MELBOURNE: England are contemplating changes as they look to restore battered pride in Tuesday’s fourth Melbourne Test after surrendering the Ashes to Australia.
It’s been a tour from hell for Joe Root’s beleaguered team, succumbing to three heavy defeats and rendering the last two Tests in Melbourne and Sydney as “dead rubbers.”
Root has been in the eye of the storm over the tourists’ underwhelming efforts with former Australia captain Ricky Ponting deriding him as a “little boy” who has been a “bit soft” during the one-sided series.
Several other under-performing senior players, notably Alastair Cook, Stuart Broad and Moeen Ali, have also been under the gun with some critics calling for their axing.
England are more likely to call up either Tom Curran or Mark Wood for injured paceman Craig Overton who is in doubt with a cracked rib, while young leg-spinner Mason Crane is pushing for a Test debut.
England and Wales Cricket Board chief Tom Harrison typified the feelings inside the team when he said this week: “I don’t think this is the moment for rash decisions.”
Wicketkeeper Jonny Bairstow has called on his teammates to rally behind their under-fire skipper.
“We don’t just owe him (Root), we owe ourselves as well,” Bairstow said. “We’ve got to go out there and try and win both of these Test matches.”
– Phenomenal form –
Talking is one thing, doing it is another for England, who have had their moments in the series, but have been blown away by big losses — 10 wickets in Brisbane, 120 runs in Adelaide and an innings and 41 runs in Perth.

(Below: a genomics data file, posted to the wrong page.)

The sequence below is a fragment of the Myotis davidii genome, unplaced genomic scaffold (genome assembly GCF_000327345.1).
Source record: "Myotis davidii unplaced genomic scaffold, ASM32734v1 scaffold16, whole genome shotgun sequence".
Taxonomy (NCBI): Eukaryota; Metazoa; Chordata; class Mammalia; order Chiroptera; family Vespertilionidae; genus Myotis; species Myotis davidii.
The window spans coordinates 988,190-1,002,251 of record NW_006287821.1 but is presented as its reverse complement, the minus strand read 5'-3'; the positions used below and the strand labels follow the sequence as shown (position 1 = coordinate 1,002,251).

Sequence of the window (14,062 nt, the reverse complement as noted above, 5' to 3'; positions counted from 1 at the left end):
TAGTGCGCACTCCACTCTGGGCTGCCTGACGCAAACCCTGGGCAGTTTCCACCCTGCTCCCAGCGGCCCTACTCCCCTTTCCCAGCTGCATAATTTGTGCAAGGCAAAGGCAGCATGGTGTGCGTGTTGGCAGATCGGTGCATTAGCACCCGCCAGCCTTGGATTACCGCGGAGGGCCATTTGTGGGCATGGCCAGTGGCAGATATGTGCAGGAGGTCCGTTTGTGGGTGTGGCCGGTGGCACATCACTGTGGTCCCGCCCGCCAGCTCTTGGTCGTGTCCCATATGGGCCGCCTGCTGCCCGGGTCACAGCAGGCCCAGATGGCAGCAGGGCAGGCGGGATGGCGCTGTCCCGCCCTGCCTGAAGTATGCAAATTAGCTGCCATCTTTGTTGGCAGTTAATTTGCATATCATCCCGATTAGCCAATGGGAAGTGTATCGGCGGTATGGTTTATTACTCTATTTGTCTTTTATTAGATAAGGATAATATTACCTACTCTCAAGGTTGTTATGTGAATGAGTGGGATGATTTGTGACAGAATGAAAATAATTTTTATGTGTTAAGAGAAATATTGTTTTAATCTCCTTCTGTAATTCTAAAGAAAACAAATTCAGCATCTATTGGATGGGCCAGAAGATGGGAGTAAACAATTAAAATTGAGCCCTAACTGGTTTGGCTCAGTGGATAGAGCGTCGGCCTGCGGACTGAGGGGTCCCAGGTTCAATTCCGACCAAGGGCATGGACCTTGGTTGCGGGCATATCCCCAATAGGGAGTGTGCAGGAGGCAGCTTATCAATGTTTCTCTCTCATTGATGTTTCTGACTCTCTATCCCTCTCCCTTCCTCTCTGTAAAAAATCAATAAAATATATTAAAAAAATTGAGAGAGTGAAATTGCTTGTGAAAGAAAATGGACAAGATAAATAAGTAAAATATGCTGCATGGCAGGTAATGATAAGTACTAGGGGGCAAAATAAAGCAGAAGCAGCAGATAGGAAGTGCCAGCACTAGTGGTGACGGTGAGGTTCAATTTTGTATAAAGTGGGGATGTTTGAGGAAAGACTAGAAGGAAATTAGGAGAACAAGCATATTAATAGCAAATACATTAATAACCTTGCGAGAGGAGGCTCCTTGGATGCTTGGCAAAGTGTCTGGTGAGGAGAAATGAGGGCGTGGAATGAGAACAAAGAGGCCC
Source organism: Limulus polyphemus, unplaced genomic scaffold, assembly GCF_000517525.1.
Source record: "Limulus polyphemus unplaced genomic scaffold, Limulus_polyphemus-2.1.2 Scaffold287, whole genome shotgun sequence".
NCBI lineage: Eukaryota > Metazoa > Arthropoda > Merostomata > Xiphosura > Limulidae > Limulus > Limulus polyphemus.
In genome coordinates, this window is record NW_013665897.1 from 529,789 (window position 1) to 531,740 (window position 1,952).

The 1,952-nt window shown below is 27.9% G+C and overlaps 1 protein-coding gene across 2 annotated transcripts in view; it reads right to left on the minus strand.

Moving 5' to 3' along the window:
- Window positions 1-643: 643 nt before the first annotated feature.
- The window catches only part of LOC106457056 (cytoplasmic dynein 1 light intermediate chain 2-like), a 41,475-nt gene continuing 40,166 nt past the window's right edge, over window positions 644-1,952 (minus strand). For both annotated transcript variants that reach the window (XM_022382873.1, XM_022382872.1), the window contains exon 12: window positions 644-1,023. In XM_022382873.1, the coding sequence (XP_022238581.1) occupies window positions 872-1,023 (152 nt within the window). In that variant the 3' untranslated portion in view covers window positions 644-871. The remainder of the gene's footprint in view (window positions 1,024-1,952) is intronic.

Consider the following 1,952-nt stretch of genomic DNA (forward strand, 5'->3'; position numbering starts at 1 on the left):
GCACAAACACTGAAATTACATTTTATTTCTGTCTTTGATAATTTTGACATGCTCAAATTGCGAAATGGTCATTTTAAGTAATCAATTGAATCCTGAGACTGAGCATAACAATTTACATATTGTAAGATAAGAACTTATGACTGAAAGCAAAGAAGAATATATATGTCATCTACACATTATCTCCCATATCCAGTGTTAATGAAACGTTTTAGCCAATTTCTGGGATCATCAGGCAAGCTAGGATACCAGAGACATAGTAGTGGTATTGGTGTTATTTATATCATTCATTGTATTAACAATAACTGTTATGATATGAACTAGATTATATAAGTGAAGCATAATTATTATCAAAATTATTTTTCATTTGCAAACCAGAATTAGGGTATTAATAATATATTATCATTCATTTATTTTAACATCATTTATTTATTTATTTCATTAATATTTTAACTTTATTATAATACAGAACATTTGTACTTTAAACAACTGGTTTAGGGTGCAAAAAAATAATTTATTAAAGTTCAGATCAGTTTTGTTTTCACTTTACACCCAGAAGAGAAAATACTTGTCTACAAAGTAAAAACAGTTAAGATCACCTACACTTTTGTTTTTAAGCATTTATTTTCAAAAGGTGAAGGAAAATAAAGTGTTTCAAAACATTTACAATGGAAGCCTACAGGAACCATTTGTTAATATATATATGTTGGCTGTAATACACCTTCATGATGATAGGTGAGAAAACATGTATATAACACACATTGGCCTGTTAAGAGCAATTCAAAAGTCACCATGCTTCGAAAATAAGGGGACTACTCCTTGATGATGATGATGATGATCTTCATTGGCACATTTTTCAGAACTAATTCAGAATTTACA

Cook, who became the first Englishman to play 150 Tests during the series, has scored just 83 runs in six innings, while Root has two half-centuries but only 176 runs at 29.33.
In comparison, Australia skipper Steve Smith is in cracking form and is coming off a Test-best 239 in the third Test. He is averaging 142 for the series.
Smith’s phenomenal form has him in a rarefied company and occupying a joint second position in the ICC’s all-time rankings list along with England’s Len Hutton and only behind the legendary Don Bradman.
Smith has a career average of 62.32 from 59 Tests, second only to Bradman’s pinnacle 99.94.
The Australian skipper is gunning for his fourth consecutive Melbourne Test century after hundreds against Pakistan, the West Indies and India in the last three Boxing Day showpieces.
There is some respite for England with Australian pace spearhead Mitchell Starc ruled out on Sunday with a bruised heel and replaced by Jackson Bird.
But Smith has vowed no let-up with short-pitched bowling to England’s tailenders despite claims their batsmen deserve more protection from the umpires.
“We obviously had a plan from the start of the series that we were going to bowl a lot of short stuff to those guys, much like we did back in 2013,” Smith said this week.
Australia has won half of the 56 Tests played at the vast MCG, although England won there in 1998 and 2010.
Cricket Australia chief executive James Sunderland said the Boxing Day crowd was likely to surpass the 91,112 that made Ashes history in 2013-14 even though England had already lost the series.